‘One of the lancers rode by, and stabbed me in the back with his lance. I then turned, and lay with my face upward, and a foot soldier stabbed me with his sword as he walked by. Immediately after, another, with his firelock and bayonet, gave me a terrible plunge, and while doing it with all his might, exclaimed, “Sacré nom de Dieu!” ’
The truly epic and brutal battle of Waterloo was a pivotal moment in history – a single day, one 24-hour period, defined the course of Europe’s future.
In March 1815, the Allies declared war on Napoleon in response to his escape from exile and the renewed threat to imperial European rule. Three months later, on 18 June 1815, having suffered considerable losses at Quatre-Bras, Wellington’s army fell back on Waterloo, some ten miles south of Brussels. Halting on the ridge, they awaited Napoleon’s army, blocking their entry to the capital. This would become the Allies’ final stand, the infamous battle of Waterloo.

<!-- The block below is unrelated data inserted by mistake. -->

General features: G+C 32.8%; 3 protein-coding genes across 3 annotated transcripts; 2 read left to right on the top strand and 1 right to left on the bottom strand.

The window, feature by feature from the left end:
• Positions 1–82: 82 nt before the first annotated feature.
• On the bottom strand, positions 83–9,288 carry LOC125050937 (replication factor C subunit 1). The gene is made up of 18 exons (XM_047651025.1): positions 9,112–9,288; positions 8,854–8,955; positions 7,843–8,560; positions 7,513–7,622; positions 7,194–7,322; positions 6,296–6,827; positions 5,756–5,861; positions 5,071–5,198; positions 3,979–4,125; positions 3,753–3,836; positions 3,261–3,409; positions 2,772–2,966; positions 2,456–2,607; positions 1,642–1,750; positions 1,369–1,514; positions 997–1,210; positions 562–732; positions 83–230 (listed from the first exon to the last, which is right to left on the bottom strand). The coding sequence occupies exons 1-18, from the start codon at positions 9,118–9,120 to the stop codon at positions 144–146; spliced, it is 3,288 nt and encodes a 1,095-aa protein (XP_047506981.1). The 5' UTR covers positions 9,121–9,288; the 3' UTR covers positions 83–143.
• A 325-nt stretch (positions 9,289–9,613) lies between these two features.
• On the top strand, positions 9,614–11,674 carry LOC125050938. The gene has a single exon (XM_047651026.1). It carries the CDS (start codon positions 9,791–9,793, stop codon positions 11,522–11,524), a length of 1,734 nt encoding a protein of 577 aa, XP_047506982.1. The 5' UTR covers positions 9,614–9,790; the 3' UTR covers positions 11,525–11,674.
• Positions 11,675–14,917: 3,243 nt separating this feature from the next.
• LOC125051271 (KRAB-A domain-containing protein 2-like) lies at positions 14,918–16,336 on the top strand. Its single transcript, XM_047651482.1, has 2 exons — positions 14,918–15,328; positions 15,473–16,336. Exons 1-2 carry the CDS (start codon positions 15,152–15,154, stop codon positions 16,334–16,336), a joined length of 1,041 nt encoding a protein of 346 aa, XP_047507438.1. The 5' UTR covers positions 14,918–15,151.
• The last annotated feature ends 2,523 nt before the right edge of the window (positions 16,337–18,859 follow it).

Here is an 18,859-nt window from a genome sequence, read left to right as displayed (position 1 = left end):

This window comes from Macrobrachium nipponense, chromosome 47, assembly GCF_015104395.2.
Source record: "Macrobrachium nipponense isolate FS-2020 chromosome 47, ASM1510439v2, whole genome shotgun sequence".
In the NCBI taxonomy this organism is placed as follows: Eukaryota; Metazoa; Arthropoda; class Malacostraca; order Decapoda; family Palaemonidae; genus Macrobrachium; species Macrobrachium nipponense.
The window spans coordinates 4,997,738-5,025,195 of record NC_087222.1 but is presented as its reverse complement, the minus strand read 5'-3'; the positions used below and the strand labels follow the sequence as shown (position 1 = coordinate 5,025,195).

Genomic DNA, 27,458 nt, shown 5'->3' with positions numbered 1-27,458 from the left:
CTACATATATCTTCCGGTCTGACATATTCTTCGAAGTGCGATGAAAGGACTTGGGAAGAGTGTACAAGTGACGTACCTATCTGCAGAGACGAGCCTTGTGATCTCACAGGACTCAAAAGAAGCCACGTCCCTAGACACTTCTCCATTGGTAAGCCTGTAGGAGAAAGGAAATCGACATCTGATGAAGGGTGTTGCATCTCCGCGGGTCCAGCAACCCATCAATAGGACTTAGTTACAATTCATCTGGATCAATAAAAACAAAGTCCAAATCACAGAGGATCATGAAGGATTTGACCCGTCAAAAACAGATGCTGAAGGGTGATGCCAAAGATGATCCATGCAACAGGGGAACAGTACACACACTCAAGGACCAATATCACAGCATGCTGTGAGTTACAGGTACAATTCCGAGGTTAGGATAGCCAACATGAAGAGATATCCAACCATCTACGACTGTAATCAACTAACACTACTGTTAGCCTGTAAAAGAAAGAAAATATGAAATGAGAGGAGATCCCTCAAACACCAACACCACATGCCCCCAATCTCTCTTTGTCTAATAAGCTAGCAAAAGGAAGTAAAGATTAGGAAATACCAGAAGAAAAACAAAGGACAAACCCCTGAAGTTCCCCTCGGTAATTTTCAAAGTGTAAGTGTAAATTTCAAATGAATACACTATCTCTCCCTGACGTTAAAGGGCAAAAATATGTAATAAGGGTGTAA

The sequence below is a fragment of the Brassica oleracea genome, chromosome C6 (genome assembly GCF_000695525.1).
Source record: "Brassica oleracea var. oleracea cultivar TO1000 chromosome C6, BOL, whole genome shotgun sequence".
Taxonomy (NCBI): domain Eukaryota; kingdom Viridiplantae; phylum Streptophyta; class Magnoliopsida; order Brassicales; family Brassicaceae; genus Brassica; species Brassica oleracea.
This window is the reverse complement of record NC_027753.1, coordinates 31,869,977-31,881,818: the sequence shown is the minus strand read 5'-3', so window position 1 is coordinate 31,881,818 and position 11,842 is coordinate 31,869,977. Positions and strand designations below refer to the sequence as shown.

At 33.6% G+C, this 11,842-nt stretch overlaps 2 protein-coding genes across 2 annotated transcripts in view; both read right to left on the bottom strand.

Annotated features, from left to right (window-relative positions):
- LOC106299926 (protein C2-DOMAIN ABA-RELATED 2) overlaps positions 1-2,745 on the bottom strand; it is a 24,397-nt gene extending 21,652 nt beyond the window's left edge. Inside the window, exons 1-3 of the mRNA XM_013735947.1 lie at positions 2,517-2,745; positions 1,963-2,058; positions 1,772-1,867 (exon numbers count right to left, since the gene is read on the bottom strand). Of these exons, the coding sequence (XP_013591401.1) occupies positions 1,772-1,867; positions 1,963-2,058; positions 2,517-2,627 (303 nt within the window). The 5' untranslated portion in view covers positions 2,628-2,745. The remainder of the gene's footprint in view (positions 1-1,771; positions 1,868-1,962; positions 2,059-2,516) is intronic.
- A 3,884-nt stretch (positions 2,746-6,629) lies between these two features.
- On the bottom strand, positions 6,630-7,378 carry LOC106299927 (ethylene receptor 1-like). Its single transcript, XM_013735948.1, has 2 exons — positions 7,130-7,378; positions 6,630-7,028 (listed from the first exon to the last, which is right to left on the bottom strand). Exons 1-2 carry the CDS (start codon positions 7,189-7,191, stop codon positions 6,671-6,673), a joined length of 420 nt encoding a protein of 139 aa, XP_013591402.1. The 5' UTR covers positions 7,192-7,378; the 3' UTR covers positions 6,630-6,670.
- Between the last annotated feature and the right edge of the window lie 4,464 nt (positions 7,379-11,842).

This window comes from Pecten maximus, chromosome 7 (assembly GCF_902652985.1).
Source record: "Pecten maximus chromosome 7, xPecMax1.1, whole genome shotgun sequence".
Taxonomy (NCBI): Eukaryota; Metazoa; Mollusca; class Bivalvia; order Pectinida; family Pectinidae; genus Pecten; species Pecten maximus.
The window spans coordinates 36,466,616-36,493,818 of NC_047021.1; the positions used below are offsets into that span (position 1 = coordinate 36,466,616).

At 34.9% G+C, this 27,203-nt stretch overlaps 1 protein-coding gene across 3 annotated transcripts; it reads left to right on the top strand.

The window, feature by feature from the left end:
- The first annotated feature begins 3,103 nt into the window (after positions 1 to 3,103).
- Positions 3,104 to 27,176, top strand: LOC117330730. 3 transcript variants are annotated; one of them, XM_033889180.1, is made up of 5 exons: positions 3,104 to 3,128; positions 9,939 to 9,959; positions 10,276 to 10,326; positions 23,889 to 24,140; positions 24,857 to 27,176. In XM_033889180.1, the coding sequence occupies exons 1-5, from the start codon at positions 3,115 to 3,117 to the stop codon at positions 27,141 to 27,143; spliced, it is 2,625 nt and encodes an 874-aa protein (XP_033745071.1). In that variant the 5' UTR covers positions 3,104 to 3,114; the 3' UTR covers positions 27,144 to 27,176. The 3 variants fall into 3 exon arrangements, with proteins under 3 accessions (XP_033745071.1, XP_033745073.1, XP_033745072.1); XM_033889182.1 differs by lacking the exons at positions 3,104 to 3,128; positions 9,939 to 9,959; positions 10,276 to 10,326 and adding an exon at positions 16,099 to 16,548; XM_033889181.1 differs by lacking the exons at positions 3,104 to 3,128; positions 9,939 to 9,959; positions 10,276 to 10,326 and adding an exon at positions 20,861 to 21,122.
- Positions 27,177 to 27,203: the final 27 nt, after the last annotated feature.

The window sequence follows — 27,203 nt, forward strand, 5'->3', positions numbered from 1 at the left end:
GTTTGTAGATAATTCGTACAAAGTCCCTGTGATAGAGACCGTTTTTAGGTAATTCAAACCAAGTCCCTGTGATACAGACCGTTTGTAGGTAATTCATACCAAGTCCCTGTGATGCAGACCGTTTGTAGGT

In this intimate, hour-by-hour account, acclaimed military historian Robert Kershaw resurrects the human stories at the centre of the fighting, creating an authoritative single-volume biography of this landmark battle. Drawing on his profound insight and a field knowledge of military strategy, Kershaw takes the reader to where the impact of the orders was felt, straight into the heart of the battle, shoulder to shoulder with the soldiers on the mud-splattered ground.
Masterfully weaving together painstakingly researched eyewitness accounts, diaries and letters – many never before seen or published – this gripping portrayal of Waterloo offers unparalleled authenticity. Extraordinary images of the men and women emerge in full colour; the voices of the sergeants, the exhausted foot-soldiers, the boy ensigns, the captains and the cavalry troopers, from both sides, rise from the page in vivid and telling detail, as the fate of Europe hangs by a thread.